A summary of the Latest Euribor and Spanish mortgage news
Euribor (12 months), the interest rate normally used to calculate mortgage repayments in Spain, fell to 1.45pc in March, leaving it 25pc lower than the same time last year. That’s a big fall.
As a result, repayments on a typical 25-year, €120,000-mortgage resetting now will go down by around €25/month or €300/year.
Mortgage rates are plunging because of the new policy by the European Central Bank (ECB) to provide banks with unlimited funding for 3 years.
The following chart shows Euribor over a decade.
Credit Crunch II
None of this means cheap credit for mortgage borrowers. Quite the opposite: When banks can only get short-term (3-year) financing, they avoid lending to house-buyers for 25 years.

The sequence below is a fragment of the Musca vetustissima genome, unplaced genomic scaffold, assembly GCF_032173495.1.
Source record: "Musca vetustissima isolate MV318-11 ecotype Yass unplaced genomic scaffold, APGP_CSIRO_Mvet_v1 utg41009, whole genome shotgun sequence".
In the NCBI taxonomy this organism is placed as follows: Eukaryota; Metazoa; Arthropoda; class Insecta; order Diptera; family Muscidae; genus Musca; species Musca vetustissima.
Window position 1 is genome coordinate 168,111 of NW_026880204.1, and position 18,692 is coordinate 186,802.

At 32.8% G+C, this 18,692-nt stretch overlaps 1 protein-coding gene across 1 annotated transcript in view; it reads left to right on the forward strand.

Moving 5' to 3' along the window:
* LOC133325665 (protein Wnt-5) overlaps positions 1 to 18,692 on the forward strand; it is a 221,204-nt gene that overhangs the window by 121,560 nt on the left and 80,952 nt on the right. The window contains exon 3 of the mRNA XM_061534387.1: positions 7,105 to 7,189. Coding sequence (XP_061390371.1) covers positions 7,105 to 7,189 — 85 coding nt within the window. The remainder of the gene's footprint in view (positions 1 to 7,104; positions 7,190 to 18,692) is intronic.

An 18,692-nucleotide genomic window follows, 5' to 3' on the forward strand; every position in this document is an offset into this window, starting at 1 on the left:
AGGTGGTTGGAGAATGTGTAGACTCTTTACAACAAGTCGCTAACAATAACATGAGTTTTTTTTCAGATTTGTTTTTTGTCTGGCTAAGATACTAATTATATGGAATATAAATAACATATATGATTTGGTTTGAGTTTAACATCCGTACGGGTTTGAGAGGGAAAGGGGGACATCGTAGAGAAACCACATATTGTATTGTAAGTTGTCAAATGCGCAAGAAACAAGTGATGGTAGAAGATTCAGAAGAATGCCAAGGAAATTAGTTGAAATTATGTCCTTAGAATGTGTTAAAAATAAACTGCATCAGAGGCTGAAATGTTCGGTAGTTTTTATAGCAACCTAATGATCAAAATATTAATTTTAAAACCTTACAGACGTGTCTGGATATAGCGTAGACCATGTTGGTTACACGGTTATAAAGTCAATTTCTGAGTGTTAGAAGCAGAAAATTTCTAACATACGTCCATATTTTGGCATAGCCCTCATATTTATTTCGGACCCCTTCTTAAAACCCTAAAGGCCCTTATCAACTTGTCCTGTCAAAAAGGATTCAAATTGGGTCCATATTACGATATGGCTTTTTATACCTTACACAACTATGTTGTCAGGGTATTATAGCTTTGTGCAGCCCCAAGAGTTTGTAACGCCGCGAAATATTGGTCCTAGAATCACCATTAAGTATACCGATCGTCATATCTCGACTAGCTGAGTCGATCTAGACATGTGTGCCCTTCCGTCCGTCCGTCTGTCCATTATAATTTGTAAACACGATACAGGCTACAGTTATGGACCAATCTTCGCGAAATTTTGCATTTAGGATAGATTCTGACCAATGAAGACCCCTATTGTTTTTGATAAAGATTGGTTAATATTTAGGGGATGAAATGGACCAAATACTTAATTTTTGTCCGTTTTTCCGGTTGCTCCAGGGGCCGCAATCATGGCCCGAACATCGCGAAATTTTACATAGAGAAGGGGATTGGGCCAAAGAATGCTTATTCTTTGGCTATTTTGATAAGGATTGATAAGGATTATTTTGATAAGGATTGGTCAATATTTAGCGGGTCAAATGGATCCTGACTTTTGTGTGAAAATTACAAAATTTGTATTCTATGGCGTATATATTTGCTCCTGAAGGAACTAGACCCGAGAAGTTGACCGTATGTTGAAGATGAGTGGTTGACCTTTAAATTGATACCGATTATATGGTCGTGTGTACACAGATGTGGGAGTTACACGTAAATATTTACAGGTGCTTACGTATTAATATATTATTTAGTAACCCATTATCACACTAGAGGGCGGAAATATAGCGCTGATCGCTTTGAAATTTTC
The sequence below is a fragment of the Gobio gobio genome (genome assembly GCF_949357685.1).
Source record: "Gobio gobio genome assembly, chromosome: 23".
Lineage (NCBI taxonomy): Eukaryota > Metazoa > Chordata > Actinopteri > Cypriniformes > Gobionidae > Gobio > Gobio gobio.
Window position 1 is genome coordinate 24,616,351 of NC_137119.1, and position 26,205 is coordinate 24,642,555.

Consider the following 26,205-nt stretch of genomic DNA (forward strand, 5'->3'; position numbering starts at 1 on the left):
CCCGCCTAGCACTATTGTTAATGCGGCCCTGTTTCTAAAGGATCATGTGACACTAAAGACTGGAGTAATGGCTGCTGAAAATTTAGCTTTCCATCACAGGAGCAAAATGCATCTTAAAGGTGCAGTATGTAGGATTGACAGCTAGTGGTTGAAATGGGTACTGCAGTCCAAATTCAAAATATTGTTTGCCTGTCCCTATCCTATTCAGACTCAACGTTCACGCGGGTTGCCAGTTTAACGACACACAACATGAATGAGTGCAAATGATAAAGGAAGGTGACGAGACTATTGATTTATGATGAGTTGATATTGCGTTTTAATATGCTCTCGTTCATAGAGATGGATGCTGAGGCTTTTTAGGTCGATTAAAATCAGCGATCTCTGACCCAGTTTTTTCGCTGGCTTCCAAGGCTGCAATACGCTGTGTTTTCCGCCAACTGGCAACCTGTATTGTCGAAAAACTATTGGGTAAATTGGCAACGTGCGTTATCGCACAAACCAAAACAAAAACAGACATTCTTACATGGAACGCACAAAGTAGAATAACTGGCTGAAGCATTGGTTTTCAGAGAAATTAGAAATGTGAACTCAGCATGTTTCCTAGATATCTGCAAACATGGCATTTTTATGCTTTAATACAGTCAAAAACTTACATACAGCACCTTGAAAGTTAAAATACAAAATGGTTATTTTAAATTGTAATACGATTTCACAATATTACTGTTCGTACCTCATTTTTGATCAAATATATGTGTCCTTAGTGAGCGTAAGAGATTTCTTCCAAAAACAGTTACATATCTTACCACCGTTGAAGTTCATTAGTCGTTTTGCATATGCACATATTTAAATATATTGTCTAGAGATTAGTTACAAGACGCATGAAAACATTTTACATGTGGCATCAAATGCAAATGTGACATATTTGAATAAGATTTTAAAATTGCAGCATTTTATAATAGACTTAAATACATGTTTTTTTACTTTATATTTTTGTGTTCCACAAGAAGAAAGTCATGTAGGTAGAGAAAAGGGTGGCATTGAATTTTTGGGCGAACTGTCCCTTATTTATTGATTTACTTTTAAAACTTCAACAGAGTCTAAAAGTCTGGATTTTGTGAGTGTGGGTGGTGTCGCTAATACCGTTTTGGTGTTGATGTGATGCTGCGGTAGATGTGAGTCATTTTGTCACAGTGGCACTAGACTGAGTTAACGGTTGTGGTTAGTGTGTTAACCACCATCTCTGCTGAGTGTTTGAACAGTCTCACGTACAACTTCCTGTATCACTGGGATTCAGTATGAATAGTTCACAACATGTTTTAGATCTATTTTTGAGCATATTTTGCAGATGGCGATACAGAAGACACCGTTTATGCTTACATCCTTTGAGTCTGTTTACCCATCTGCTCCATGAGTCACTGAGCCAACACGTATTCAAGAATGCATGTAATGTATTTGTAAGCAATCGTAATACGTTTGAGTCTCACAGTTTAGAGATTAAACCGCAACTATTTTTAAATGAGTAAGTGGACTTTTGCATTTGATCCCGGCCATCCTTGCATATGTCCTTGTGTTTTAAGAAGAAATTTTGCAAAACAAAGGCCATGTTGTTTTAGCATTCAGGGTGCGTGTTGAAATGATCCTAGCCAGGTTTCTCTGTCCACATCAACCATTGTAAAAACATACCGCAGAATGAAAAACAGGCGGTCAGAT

Partly as a consequence, new mortgage lending in Spain has collapsed, down in January an annualised 41pc by volume, and 47pc by value, with the average mortgage value down 10pc, as illustrated in the charts below. It’s clear Spain is back in a credit crunch.
So mortgage rates have plunged, but so has new lending. The result is less money available to buy housing, which means downward pressure on prices (in the average).
Mark Stücklin is a Barcelona-based property market analyst and consultant, and author of the 'Spanish Property Doctor' column in the Sunday Times (2005 - 2008). He can be reached by email on email@example.com.
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